Earlier this month, IntraHealth’s newest Board member, Nilda Peragallo, RN, DrPH, FAAN, was in our Chapel Hill office. I sat down to talk with her about her career in nursing, her research, and how her expertise aligns with IntraHealth’s mission of supporting health workers.
Dr. Peragallo is originally from Valparaíso on the coast of Chile. She studied nursing and worked as a nurse in Chile and in Germany before she came to the United States. Life took her to West Virginia and then Texas, where she worked and completed her master’s and doctoral degrees before she met a patient in Orlando, who would change the course of her career.
“It was around 1984, and I was teaching at the University of Central Florida. I had been watching the HIV statistics from CDC. The number of Latino women with HIV was small, but it kept climbing and climbing and climbing. One day, I was at the hospital with the students who were in their senior year, and we were doing clinical rounds.
“And there was this one man, a patient, and nobody on the floor wanted to go into his room. But I had assigned the patient to one of my students, so we went in. There were trays all over the place, and the curtains were down. This was a man with AIDS. Nobody wanted to enter that room because, at that time, people really didn’t know what AIDS was. It really affected me.
“So then I did a study that looked at nurses’ knowledge and attitudes towards HIV/AIDS-infected patients, although really a lot of these patients had full-blown AIDS. I found that indeed the connection between lack of knowledge and bias and discrimination was huge. Because of that study, the state of Florida changed its requirements to renew nursing licenses and required that nurses complete two hours of HIV/AIDS education. There is still stigma surrounding those patients, but I think it has really made a difference, and that’s how I got started in this field.”
Dr. Peragallo went on to do post-doctoral work as a Robert Wood Johnson nurse-scholar at the University of Pennsylvania and continued researching how the HIV epidemic was affecting the Latino community and how very little was being done to protect women.
She decided to do a study that examined the factors that put Latino women at risk for infection. One of the variables she chose to study was acculturation—or how much women had adapted to the culture they were living in. She found that Latino women, particularly young women, who were highly acculturated were at higher risk for HIV infection than those who were not as acculturated. She determined that although these women had adopted many of the behaviors of their American peers, they did not necessarily have the same support systems or access to information. For example, their American peers were more likely to talk openly with friends or partners about sex.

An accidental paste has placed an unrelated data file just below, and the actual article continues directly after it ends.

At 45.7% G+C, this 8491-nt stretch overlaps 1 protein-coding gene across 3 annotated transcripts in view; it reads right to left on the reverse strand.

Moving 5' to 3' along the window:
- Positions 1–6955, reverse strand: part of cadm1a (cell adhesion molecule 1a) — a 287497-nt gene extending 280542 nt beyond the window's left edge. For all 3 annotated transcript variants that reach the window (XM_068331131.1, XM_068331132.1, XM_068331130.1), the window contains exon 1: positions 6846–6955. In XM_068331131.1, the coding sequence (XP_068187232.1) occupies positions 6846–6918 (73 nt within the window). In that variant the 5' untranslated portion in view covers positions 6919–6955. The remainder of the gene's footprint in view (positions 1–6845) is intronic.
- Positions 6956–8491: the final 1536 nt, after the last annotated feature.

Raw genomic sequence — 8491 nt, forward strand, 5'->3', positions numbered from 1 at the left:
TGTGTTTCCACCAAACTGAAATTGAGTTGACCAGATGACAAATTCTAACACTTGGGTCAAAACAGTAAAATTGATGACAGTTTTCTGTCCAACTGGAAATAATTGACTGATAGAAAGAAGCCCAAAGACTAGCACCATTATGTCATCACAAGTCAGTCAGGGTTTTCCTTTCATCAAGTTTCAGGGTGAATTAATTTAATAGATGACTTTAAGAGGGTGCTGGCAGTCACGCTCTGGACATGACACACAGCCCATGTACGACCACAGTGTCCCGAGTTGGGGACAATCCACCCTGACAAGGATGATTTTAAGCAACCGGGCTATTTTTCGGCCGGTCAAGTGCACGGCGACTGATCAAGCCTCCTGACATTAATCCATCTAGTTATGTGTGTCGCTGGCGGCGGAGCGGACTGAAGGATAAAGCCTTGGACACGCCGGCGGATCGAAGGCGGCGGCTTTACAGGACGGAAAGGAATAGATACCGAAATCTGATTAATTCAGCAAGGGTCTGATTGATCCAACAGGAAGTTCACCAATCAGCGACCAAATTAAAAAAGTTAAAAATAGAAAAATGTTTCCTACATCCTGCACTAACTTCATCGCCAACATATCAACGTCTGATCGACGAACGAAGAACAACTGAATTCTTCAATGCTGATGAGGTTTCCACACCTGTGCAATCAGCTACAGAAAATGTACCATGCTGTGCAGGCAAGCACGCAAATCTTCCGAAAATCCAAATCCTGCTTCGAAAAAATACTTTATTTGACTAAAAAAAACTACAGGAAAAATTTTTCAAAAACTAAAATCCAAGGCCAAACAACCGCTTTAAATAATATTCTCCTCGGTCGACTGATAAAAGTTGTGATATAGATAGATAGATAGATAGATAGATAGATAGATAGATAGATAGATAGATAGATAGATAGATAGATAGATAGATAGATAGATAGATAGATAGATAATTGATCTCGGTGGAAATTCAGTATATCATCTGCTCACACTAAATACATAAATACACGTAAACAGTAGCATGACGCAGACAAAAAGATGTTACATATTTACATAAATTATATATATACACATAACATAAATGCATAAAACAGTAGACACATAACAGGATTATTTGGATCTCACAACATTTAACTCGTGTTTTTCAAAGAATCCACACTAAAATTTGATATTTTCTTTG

She took this work with her to Chicago where she started building interventions to help educate and protect women from HIV. Beyond its focus on Latino women, Dr. Peragallo’s work in Chicago was groundbreaking because it was also one of the first HIV prevention studies to integrate violence prevention.
“Lately you hear people talking about the intersection of violence and HIV, but back then no one was talking about it,” she said.
It was the women she was working with who brought it up. They needed help with violence—not just domestic violence but violence in their neighborhoods.
“It was really these women who informed me of what I needed to do rather than me guessing what they needed,” she explained. “The program was efficacious and worked because it was designed around what these women saw as their own needs.”
She found out quickly that it would take a lot of logistical and practical thinking to make the interventions work. The study participants were low-income Mexican and Puerto Rican women in Chicago, and they wouldn’t come to a program if it was publicized as being about HIV or drug recovery, especially because misconceptions and bias were rampant. The women were more likely to participate if it was situated in a hospital or community center where no one would wonder why they were there. She led a focus group one day and listened to the women share their own ideas about people living with HIV.
“These women were talking about all the prevalent misconceptions: that it only happens to sex workers, drug addicts, and gay men—but not to us,” she explained. “Then one of the women in the group got up and said, ‘But I am infected. My husband is a drug addict, and I am infected.’ And then another one got up and said, ‘I am infected too.’ It was a group of about ten women, and I really didn’t know how they all were going to react. They had just been discussing the idea that only certain kinds of people get HIV. They thought you could tell by looking at somebody if you had it. Then those women stood up and blew those misconceptions away. By the end, they were all embracing each other. It was really incredible.”
Dr. Peragallo went on to talk to me about the tremendous impact that HIV has had on our society and medical care, as well as her own career.
“Now, HIV is seen as a chronic disease,” she commented. “It is a good thing that we can manage and treat it and maintain people. But at the same time, it is dangerous to think treatment is a silver bullet because then people continue taking risks and don’t change the way they behave.”
You can hear from Dr. Peragallo on her thoughts about necessary changes in medical education and health worker recruitment systems in the United States by reading her blog, “How Can We Do Better by American Patients and Health Workers?”